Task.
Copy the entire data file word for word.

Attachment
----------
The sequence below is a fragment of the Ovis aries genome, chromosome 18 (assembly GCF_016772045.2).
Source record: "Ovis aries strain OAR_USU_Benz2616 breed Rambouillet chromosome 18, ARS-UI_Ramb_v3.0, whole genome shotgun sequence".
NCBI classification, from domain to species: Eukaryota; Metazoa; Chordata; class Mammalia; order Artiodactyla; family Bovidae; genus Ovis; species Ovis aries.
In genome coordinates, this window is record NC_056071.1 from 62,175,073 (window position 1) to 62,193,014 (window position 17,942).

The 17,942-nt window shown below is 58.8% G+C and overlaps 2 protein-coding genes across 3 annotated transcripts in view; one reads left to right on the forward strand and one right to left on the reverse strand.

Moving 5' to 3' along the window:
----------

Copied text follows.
The sequence below is a fragment of the Ovis aries genome, chromosome 18 (assembly GCF_016772045.2).
Source record: "Ovis aries strain OAR_USU_Benz2616 breed Rambouillet chromosome 18, ARS-UI_Ramb_v3.0, whole genome shotgun sequence".
NCBI classification, from domain to species: Eukaryota; Metazoa; Chordata; class Mammalia; order Artiodactyla; family Bovidae; genus Ovis; species Ovis aries.
In genome coordinates, this window is record NC_056071.1 from 62,175,073 (window position 1) to 62,193,014 (window position 17,942).

The 17,942-nt window shown below is 58.8% G+C and overlaps 2 protein-coding genes across 3 annotated transcripts in view; one reads left to right on the forward strand and one right to left on the reverse strand.

Moving 5' to 3' along the window: